I wanted a fun and lively, rear wheel drive driving experience. I didn’t feel like I needed a V8 given the power specs of the V6, though the other car I considered was my brother’s 2010 Corvette Grand Sport, and it would have been fine as well. I might have been happy with the I4 turbo, but I didn’t like the Ecoboost turbo in the Mustang. Plenty of power, but no personality at all. Might as well be a tractor engine. The v6 in the Camaro is nuts, and it encourages you to misbehave. It revs to the moon, and someone must have really sweated over the exhaust note, because the sounds inspire (probably toward more misbehavin’). The car is balanced, with great brake feel and feedback, and better steering feel than anything I’ve driven since my manual steering Honda CRX. Shift action? The Miata’s got nothin’ on this car (and I’ve owned 3 over a 30 year span, so I get it). And under that big tunnel is a Tremec 6-speed with triple synchros and all the lessons learned in the last quarter century in Camaros, Firebrids, and Corvettes (and the Shelby Mustangs). I had to do some upgrades on my 99 Corvette track car after a couple of years. All of those durability upgrades involved parts that had become standard by 2010.

    Styling? Not worth discussion. I really love it, but then I loved the looks of my 71 stang (you’ll see what I mean if you compare them). What you like in styling is totally personal and subjective, and no one ever needs to defend their tastes. You like what you like.

    I’m sure I could find things to quibble about, but after a long and “interesting” year, I am simply happy to be driving a car that is just fun to drive.

    • Hi Mr. Bear,

      I’m most partial toward the second generation (’70–81) F-cars and wish GM had emulated that bodystyle rather than the ’67-69. But I get that opinions vary and no one’s is “right,” in that regard. I will give kudos to the current car for the performance you get even from the base four cylinder engine, which is on par with that of a second-gen Z28, including even the ’70-’72 LT-1 cars.

      But the current car is huge! I parked one next to my second-gen F-car (’76 Trans-Am, same basic car as a ’76 Camaro) and the new car dwarfed mine. Much wider and taller and just massive-looking in comparison.

      I’m still hoping to one day have another second generation Camaro. An oddball model (one you don’t see often) like a ’74 Z28/Type LT with the L-82 350 and a four speed!

      • Eric,
        I really do get this. Cars have gotten bigger than they need to be in general, and much of that has to do with regulation. I really like small cars, and I’m more comfortable in them. I had a 1990 Honda CRX SI, and I loved it. It was an unbeatable combination of fun, utility, and economy. That car cannot be built today. It weighed 2200 pounds, and only had 115hp, but delivered good performance due to the low weight. My ultimate dream car then, and still would be today, is that car with rear wheel drive and 200 HP (because with HP, too much is never enough :)). But saaaaaaafety… – seriously; do the regulations state something like “every vehicle must withstand being run over by CAT D10 with no more than 10% height reduction”? -Cause with pillars as thick as telephone poles and small cars weighing 3200 pounds, you’ve got to wonder.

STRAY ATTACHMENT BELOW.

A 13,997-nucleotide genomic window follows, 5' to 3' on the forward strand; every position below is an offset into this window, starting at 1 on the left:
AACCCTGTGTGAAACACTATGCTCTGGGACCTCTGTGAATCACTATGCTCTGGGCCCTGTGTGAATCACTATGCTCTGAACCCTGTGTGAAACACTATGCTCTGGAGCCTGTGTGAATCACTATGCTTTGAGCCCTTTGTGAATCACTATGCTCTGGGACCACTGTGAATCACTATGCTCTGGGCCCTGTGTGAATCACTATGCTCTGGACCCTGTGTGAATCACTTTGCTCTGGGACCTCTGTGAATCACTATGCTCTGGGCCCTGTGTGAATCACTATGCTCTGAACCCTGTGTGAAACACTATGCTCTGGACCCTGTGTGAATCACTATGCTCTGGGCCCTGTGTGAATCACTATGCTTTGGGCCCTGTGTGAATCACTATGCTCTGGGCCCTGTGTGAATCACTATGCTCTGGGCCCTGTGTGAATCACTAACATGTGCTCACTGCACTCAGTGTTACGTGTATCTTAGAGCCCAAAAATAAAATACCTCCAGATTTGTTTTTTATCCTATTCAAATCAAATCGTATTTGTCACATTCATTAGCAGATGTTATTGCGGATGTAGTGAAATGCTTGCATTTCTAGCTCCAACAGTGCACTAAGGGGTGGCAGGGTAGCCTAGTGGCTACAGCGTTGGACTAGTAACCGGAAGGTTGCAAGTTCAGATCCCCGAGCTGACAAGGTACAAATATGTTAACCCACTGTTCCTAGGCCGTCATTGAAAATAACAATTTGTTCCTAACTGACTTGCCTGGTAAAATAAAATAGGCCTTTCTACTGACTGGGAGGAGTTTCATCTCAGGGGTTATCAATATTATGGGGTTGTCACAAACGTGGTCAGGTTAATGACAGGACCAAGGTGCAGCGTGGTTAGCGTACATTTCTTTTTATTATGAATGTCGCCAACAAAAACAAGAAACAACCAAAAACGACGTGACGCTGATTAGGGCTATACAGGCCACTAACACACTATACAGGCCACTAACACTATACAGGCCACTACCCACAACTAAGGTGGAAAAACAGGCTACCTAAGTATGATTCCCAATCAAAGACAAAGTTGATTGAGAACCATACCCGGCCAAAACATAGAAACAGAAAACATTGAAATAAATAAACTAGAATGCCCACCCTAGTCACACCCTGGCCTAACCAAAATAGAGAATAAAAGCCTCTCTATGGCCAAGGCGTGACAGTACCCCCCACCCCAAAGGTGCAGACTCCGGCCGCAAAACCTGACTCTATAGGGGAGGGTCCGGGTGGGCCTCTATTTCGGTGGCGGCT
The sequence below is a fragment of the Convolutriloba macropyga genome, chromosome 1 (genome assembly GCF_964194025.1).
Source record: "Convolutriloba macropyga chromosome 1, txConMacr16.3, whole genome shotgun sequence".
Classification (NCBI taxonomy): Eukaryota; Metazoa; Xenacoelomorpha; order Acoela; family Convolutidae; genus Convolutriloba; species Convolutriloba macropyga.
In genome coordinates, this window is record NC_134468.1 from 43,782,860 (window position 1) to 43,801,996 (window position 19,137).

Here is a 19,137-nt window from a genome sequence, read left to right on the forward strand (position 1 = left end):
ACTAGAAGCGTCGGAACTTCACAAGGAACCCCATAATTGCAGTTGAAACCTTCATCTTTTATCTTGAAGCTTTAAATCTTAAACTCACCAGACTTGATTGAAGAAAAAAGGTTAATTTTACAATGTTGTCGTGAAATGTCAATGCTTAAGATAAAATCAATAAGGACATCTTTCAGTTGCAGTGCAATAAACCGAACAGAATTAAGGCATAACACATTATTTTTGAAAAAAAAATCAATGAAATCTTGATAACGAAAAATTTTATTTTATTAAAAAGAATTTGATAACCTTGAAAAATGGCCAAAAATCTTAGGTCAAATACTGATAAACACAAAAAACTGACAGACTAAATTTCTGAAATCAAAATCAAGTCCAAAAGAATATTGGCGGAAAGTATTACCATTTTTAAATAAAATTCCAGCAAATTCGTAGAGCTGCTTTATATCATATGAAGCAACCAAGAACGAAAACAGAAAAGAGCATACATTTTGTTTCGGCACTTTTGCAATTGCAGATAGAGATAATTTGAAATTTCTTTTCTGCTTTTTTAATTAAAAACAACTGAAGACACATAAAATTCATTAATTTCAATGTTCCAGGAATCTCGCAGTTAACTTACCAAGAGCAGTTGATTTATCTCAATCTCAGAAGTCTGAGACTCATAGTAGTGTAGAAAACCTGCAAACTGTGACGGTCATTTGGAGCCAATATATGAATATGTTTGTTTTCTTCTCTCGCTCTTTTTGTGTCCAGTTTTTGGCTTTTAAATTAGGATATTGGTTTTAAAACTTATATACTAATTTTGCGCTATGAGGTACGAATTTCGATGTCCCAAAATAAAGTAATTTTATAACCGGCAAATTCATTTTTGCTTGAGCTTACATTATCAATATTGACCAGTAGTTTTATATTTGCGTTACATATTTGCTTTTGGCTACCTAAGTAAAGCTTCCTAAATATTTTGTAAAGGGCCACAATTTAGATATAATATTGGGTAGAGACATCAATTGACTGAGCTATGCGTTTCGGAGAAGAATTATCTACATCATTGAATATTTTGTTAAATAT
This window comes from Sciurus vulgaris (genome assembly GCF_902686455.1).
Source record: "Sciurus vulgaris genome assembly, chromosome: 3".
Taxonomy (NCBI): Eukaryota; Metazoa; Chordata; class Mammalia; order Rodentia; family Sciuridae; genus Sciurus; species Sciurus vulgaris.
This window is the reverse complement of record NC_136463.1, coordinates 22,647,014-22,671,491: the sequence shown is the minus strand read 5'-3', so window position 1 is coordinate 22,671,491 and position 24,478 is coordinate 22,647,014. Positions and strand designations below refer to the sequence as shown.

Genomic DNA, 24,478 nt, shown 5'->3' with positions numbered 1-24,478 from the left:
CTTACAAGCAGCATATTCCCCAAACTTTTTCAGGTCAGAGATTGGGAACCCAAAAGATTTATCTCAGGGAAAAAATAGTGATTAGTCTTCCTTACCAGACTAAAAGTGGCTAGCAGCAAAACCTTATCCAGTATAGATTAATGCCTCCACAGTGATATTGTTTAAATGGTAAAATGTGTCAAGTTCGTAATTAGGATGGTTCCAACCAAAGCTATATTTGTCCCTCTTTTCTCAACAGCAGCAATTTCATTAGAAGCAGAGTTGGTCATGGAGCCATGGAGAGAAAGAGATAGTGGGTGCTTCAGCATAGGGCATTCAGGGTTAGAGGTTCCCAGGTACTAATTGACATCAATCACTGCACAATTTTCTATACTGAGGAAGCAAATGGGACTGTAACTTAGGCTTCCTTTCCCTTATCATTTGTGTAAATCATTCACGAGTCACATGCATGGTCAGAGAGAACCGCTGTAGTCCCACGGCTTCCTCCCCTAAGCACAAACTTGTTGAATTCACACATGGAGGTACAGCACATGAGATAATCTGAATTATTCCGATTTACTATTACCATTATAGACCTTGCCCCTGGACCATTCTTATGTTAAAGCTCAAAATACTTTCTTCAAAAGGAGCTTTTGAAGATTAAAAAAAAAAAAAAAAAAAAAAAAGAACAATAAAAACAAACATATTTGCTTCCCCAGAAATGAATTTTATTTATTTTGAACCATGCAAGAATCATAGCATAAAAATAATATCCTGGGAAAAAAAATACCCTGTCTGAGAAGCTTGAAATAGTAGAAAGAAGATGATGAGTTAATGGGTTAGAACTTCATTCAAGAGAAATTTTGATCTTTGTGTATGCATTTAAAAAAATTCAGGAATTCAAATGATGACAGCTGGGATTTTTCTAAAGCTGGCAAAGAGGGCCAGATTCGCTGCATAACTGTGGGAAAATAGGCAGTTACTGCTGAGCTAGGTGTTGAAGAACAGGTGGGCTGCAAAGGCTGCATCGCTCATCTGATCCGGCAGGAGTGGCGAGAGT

While at it, I love hatchbacks. They make any car twice as useful. If only that change were made to the current Camaro, many complaints would be reduced. You could exploit the storage space because the stuff you put in it wouldn’t have to through a mail slot. And, it might be possible to clean the inside of the rear glass, which I’m pretty sure is not possible today, at least for the lower 4 inches of it (unless you remove the glass). Not sure if hatch backs are just stigmatized like some very useful vehicles (station wagons and now mini vans), or if regulations make it difficult to do.

        All that said, my Camaro is providing me with an enjoyable driving experience, so I like it.

        PS: Size comparison to 2nd gen – My first new car was a 1980 Trans AM, of which I have fond memories. I’ve been geeking out on these stats now (I finally get why sports fans do it), and here’s what I have as a comparison to my 2019 Camaro:

        Wheelbase: Camaro 2.5″ longer
        Length: Camaro 8.5″ shorter
        Width: Camaro 1.7″ wider
        Height: Camaro 3.8″ taller (and the high belt line adds to sense of mass)
        Weight: Camaro 75 pounds lighter

        Styling can surely influence the sense of size. Ask anyone which they think is larger; a Porsche Boxter or a C6 Corvette – everyone will answer “Corvette”. In fact, they are nearly identical in size.

        Thanks for all you do Eric.


  2. I remember renting a SS Convertible in San Diego with my sister back 2 January’s ago.

    Somehow, we made it work with all the luggage and it was fun to drive topless, and honestly, if it weren’t for Mary Barra, I’d consider one as a toy, but alas, other nice cars that are a ton cheaper to consider.

    Imo, best Muscle though is the Challenger, most retro and as of now, no turbo 4banger, though with the new guy there..

  3. The new Camaro has always looked like a Hot Wheels car to me, or maybe a child’s rendition of a car. The doors are too tall and the glass is too small. The other makers have done a much better job.